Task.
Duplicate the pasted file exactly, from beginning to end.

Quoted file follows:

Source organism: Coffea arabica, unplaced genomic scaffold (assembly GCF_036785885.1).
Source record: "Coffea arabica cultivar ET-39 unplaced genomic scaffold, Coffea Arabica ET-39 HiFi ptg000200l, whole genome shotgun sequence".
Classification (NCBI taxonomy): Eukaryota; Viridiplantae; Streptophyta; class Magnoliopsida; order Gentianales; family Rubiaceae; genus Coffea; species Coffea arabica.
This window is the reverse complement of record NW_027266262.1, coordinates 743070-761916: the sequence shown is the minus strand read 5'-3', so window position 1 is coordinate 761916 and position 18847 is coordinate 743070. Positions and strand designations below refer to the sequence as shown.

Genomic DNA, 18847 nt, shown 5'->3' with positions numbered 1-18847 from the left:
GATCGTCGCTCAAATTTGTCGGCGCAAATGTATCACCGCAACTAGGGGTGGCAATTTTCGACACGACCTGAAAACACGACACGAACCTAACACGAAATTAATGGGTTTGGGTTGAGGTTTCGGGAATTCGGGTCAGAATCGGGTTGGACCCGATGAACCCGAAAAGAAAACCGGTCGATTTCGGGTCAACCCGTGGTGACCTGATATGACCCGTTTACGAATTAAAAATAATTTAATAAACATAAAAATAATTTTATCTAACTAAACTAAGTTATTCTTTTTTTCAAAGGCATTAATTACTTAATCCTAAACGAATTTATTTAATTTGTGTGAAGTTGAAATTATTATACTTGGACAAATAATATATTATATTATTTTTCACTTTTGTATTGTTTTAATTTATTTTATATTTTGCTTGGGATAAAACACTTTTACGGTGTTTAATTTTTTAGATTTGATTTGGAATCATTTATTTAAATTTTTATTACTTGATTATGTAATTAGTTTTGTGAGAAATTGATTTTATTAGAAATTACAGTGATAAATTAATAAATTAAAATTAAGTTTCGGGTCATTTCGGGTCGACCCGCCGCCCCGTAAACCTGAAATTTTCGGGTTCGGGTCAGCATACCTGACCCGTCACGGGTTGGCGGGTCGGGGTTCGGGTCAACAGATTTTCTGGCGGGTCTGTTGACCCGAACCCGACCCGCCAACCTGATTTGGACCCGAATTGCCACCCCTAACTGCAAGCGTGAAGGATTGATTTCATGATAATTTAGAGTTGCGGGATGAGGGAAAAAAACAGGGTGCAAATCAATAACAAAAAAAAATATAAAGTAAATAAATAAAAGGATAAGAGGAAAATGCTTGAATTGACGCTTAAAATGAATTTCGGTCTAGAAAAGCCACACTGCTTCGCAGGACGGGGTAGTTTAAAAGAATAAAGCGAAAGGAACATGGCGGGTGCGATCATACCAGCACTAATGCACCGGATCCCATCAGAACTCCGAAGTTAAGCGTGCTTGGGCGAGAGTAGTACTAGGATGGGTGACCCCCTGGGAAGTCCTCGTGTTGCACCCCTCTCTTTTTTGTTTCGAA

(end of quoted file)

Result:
Source organism: Coffea arabica, unplaced genomic scaffold (assembly GCF_036785885.1).
Source record: "Coffea arabica cultivar ET-39 unplaced genomic scaffold, Coffea Arabica ET-39 HiFi ptg000200l, whole genome shotgun sequence".
Classification (NCBI taxonomy): Eukaryota; Viridiplantae; Streptophyta; class Magnoliopsida; order Gentianales; family Rubiaceae; genus Coffea; species Coffea arabica.
This window is the reverse complement of record NW_027266262.1, coordinates 743070-761916: the sequence shown is the minus strand read 5'-3', so window position 1 is coordinate 761916 and position 18847 is coordinate 743070. Positions and strand designations below refer to the sequence as shown.

Genomic DNA, 18847 nt, shown 5'->3' with positions numbered 1-18847 from the left:
GATCGTCGCTCAAATTTGTCGGCGCAAATGTATCACCGCAACTAGGGGTGGCAATTTTCGACACGACCTGAAAACACGACACGAACCTAACACGAAATTAATGGGTTTGGGTTGAGGTTTCGGGAATTCGGGTCAGAATCGGGTTGGACCCGATGAACCCGAAAAGAAAACCGGTCGATTTCGGGTCAACCCGTGGTGACCTGATATGACCCGTTTACGAATTAAAAATAATTTAATAAACATAAAAATAATTTTATCTAACTAAACTAAGTTATTCTTTTTTTCAAAGGCATTAATTACTTAATCCTAAACGAATTTATTTAATTTGTGTGAAGTTGAAATTATTATACTTGGACAAATAATATATTATATTATTTTTCACTTTTGTATTGTTTTAATTTATTTTATATTTTGCTTGGGATAAAACACTTTTACGGTGTTTAATTTTTTAGATTTGATTTGGAATCATTTATTTAAATTTTTATTACTTGATTATGTAATTAGTTTTGTGAGAAATTGATTTTATTAGAAATTACAGTGATAAATTAATAAATTAAAATTAAGTTTCGGGTCATTTCGGGTCGACCCGCCGCCCCGTAAACCTGAAATTTTCGGGTTCGGGTCAGCATACCTGACCCGTCACGGGTTGGCGGGTCGGGGTTCGGGTCAACAGATTTTCTGGCGGGTCTGTTGACCCGAACCCGACCCGCCAACCTGATTTGGACCCGAATTGCCACCCCTAACTGCAAGCGTGAAGGATTGATTTCATGATAATTTAGAGTTGCGGGATGAGGGAAAAAAACAGGGTGCAAATCAATAACAAAAAAAAATATAAAGTAAATAAATAAAAGGATAAGAGGAAAATGCTTGAATTGACGCTTAAAATGAATTTCGGTCTAGAAAAGCCACACTGCTTCGCAGGACGGGGTAGTTTAAAAGAATAAAGCGAAAGGAACATGGCGGGTGCGATCATACCAGCACTAATGCACCGGATCCCATCAGAACTCCGAAGTTAAGCGTGCTTGGGCGAGAGTAGTACTAGGATGGGTGACCCCCTGGGAAGTCCTCGTGTTGCACCCCTCTCTTTTTTGTTTCGAA